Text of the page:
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Lanterns illuminate Chinese culture

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The Chinese Lantern Festival provides an array of Chinese lanterns, food, music and entertainment at the Fairplex. The festival runs until Jan. 5. / photo by Maydeen Merino.

The Chinese Lantern Festival provides an array of Chinese lanterns, food, music and entertainment at the Fairplex. The festival runs until Jan. 5. / photo by Maydeen Merino.

Liliana Castañeda
Staff Writer

The Fairplex began holiday celebrations with its annual Chinese Lantern Festival, a colorful event featuring lantern displays that blend both Chinese and western culture.

The entrance gates lead to two pathways and several arches displaying luminescent flowers that illuminated the path leading to peacock-themed lanterns at the base of even more floral arches that were connected with vibrant purple Christmas lights hanging above.

There were also several giant illuminated flowers on the outskirts of the path, including cherry blossom trees and buttercups.

 “I really like the moving animals aspect of the event. I think the Chinese people are a very bright and happy people, or their culture because of the lights and the colorful environment,” said Claudia Rodrigues, a visitor from Baldwin Park.

There were different themed displays ranging from holiday festivities like Santa Claus and his reindeer-pulled sled to different environmental displays such as the deserts and jungles.

Some of these displays included animatronic animals, one of which was a large snake that hung from an arch at the entrance to the jungle themed display. 

Children were kept entertained with lily pads that would light up when stepped on, the colors changing from a dull green to a colorful rainbow-esque pattern resembling the Target logo when stepped on.

The scenes appeared as though they could have been pulled directly from the film “Alice in Wonderland.”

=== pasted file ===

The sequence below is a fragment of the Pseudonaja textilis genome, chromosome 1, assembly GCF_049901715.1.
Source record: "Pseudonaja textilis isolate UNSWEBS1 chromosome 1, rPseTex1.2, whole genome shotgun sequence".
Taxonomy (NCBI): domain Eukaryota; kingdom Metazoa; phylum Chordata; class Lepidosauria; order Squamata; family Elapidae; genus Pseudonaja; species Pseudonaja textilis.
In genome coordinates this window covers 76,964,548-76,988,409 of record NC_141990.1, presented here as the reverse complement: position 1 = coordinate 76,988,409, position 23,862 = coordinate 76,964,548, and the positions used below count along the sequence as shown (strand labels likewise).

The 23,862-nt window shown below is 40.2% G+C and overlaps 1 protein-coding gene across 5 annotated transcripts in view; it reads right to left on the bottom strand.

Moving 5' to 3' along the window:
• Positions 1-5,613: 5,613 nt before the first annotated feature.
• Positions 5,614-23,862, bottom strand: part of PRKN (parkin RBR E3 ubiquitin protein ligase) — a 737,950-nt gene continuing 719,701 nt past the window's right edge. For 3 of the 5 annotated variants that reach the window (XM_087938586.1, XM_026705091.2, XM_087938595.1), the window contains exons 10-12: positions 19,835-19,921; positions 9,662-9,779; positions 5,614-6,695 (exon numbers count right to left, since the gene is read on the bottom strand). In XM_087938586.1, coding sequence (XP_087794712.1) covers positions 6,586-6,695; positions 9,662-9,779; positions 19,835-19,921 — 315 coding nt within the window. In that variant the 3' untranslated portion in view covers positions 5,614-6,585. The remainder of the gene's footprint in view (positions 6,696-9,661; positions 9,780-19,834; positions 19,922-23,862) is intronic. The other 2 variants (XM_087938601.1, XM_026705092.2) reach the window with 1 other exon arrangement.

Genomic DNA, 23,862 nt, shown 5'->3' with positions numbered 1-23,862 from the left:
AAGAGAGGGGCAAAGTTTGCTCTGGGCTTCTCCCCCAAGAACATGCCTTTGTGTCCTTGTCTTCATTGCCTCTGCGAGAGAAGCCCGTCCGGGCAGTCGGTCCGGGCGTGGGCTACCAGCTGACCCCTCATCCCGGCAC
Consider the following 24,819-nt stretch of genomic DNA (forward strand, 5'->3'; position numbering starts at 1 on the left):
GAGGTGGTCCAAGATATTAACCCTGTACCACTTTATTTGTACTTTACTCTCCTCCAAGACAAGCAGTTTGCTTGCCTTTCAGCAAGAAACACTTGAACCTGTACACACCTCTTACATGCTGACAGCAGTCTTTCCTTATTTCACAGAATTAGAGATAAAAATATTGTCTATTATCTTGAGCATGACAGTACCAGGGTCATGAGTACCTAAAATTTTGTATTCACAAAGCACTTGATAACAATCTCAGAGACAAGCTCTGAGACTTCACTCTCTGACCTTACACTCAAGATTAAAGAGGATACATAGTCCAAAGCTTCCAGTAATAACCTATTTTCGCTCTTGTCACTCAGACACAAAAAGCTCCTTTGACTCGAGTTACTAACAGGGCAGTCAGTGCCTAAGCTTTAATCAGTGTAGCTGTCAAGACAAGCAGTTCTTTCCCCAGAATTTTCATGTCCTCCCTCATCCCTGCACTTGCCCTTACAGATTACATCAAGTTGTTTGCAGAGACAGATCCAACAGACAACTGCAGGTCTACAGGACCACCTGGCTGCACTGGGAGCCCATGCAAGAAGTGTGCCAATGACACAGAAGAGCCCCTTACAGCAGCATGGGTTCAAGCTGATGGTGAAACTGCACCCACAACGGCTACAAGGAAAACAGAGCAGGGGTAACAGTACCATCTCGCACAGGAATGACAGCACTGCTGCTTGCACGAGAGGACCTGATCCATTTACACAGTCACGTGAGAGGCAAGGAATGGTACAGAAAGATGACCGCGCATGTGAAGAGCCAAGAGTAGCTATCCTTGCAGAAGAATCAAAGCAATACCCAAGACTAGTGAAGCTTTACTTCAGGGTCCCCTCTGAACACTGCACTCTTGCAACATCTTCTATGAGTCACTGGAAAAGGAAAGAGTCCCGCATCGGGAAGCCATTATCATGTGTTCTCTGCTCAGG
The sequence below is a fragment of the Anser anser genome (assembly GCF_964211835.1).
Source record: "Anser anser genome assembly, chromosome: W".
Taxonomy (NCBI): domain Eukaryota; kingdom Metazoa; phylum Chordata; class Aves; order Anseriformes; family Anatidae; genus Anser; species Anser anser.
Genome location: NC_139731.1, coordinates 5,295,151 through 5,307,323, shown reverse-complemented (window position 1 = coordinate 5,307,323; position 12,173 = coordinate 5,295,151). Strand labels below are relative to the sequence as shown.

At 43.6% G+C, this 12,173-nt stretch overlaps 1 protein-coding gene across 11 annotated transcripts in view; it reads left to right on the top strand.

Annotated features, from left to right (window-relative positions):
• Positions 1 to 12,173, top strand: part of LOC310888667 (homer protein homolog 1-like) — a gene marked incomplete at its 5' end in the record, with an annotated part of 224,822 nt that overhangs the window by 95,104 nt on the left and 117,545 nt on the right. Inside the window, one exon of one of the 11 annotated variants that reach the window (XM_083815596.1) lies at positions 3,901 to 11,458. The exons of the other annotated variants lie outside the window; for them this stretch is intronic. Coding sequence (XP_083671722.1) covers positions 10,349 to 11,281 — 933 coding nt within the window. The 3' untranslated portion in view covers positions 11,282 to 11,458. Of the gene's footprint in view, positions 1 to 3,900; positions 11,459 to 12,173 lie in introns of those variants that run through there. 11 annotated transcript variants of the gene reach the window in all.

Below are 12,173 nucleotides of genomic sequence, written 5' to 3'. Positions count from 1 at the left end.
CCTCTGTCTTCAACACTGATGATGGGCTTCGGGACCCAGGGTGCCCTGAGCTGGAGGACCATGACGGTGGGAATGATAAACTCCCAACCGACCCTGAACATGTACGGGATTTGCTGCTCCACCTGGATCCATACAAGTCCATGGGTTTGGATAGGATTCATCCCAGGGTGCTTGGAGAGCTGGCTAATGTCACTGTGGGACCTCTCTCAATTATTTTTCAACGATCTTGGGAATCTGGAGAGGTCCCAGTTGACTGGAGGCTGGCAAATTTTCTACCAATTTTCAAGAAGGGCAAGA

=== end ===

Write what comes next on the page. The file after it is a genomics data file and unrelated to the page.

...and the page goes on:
Mechanical dragons moved their necks and wings as they were available for children ages 4 to 12 to ride and take pictures with. Although the dragons were stationary, they were tall enough for the children to need a built-in staircase to get to the top of the their backs.

“The porcelain dragon is pretty amazing and the entrance is pretty cool too. We’re actually going to bring my family next week, but I do think that maybe they should expand it. Kind of a shame that there is not that many people here as we were expecting,” said Sandra Hernandez, a La Puente visitor.

A dragon half the size of a football field and about as tall as a two story structure gave off a blue glow with a soft sheen.

Under closer inspection, the massive dragon was made up of plates in the shape of scales, as opposed to the other lit up displays that consisted of a much more solid material.

When it came to the more cylindrical areas, such as the tail, the dragon featured teacups alongside the plates.

There were a multitude of vendors selling traditional Chinese folk art consisting of sugar art, embroidery, paper cuttings, good luck keychains and miniature porcelain figurines, as well as more modern toys like light up bubbles. 

“I think it’s important that we share this art form. Chinese folk art is in danger of being lost and I think this brings awareness,” said Zhang Fez Chang, a Chinese folk artisan and vendor who creates sculptures, figurines and lollipops out of sugar. 

There were also performances showcasing the Chinese culture through music and dance.

One group performing consisted of all female musicians draped in traditional Chinese dresses in a uniform shape that flowed straight down.

The women played music with traditional Chinese instruments, including the yangqin, which carried that recognizable high-pitched, quick-paced melody that sounds like a softer, more gentle version of the xylophone.

They integrated western culture by playing the “Game of Thrones” theme song which made the crowd explode in cheers as soon as the first chord struck. 

“We liked it but we probably won’t come again because it’s those types of things that you experience once and then that’s it. Now we got to go to China and get the real experience,” said Walter Howell, a San Fernando Valley visitor.

The Chinese Lantern Festival is open through Jan. 5, Thursday through Sunday from 5 p.m. to 10 p.m., with the latest admission at 9:20 p.m. every night.

Liliana Castañeda can be reached at liliana.castaneda@laverne.edu.

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